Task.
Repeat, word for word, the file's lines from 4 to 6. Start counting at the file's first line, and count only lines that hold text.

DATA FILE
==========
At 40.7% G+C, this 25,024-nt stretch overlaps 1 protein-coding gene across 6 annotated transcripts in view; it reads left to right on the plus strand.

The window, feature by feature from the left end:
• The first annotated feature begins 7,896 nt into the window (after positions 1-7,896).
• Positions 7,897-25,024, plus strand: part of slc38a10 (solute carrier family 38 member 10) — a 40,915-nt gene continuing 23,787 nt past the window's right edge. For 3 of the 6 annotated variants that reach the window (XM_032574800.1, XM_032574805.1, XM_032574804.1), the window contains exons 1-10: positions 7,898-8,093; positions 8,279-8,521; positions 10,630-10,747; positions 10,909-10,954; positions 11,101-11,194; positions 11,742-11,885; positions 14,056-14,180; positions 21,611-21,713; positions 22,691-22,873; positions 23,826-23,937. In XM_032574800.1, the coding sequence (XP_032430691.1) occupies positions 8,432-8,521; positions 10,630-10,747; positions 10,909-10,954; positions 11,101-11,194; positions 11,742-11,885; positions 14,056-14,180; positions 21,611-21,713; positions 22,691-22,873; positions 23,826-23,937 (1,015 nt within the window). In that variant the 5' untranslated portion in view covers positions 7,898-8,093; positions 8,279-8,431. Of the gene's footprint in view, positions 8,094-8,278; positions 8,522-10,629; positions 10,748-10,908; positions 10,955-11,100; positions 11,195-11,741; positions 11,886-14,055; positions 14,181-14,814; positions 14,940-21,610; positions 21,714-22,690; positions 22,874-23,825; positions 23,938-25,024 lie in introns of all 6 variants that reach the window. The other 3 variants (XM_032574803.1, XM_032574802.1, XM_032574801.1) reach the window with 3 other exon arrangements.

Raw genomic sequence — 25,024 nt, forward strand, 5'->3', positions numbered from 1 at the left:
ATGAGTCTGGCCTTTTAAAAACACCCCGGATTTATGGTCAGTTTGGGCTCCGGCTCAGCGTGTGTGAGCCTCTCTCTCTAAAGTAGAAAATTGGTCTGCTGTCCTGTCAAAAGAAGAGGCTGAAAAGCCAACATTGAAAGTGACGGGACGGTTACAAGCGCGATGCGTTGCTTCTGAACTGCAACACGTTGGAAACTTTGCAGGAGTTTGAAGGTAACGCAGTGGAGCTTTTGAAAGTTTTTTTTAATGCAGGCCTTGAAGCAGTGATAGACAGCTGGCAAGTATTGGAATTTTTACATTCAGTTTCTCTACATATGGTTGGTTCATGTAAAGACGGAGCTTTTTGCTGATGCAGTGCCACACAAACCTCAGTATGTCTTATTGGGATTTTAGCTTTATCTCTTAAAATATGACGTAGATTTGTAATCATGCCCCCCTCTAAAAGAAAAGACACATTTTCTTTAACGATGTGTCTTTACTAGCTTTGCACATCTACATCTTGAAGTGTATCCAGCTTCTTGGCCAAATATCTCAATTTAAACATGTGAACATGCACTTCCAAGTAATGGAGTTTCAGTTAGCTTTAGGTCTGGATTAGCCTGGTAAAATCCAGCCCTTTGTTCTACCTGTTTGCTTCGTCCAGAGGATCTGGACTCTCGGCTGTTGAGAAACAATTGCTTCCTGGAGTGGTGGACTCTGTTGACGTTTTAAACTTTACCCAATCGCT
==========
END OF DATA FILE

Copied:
• Positions 7,897-25,024, plus strand: part of slc38a10 (solute carrier family 38 member 10) — a 40,915-nt gene continuing 23,787 nt past the window's right edge. For 3 of the 6 annotated variants that reach the window (XM_032574800.1, XM_032574805.1, XM_032574804.1), the window contains exons 1-10: positions 7,898-8,093; positions 8,279-8,521; positions 10,630-10,747; positions 10,909-10,954; positions 11,101-11,194; positions 11,742-11,885; positions 14,056-14,180; positions 21,611-21,713; positions 22,691-22,873; positions 23,826-23,937. In XM_032574800.1, the coding sequence (XP_032430691.1) occupies positions 8,432-8,521; positions 10,630-10,747; positions 10,909-10,954; positions 11,101-11,194; positions 11,742-11,885; positions 14,056-14,180; positions 21,611-21,713; positions 22,691-22,873; positions 23,826-23,937 (1,015 nt within the window). In that variant the 5' untranslated portion in view covers positions 7,898-8,093; positions 8,279-8,431. Of the gene's footprint in view, positions 8,094-8,278; positions 8,522-10,629; positions 10,748-10,908; positions 10,955-11,100; positions 11,195-11,741; positions 11,886-14,055; positions 14,181-14,814; positions 14,940-21,610; positions 21,714-22,690; positions 22,874-23,825; positions 23,938-25,024 lie in introns of all 6 variants that reach the window. The other 3 variants (XM_032574803.1, XM_032574802.1, XM_032574801.1) reach the window with 3 other exon arrangements.

Raw genomic sequence — 25,024 nt, forward strand, 5'->3', positions numbered from 1 at the left:
ATGAGTCTGGCCTTTTAAAAACACCCCGGATTTATGGTCAGTTTGGGCTCCGGCTCAGCGTGTGTGAGCCTCTCTCTCTAAAGTAGAAAATTGGTCTGCTGTCCTGTCAAAAGAAGAGGCTGAAAAGCCAACATTGAAAGTGACGGGACGGTTACAAGCGCGATGCGTTGCTTCTGAACTGCAACACGTTGGAAACTTTGCAGGAGTTTGAAGGTAACGCAGTGGAGCTTTTGAAAGTTTTTTTTAATGCAGGCCTTGAAGCAGTGATAGACAGCTGGCAAGTATTGGAATTTTTACATTCAGTTTCTCTACATATGGTTGGTTCATGTAAAGACGGAGCTTTTTGCTGATGCAGTGCCACACAAACCTCAGTATGTCTTATTGGGATTTTAGCTTTATCTCTTAAAATATGACGTAGATTTGTAATCATGCCCCCCTCTAAAAGAAAAGACACATTTTCTTTAACGATGTGTCTTTACTAGCTTTGCACATCTACATCTTGAAGTGTATCCAGCTTCTTGGCCAAATATCTCAATTTAAACATGTGAACATGCACTTCCAAGTAATGGAGTTTCAGTTAGCTTTAGGTCTGGATTAGCCTGGTAAAATCCAGCCCTTTGTTCTACCTGTTTGCTTCGTCCAGAGGATCTGGACTCTCGGCTGTTGAGAAACAATTGCTTCCTGGAGTGGTGGACTCTGTTGACGTTTTAAACTTTACCCAATCGCT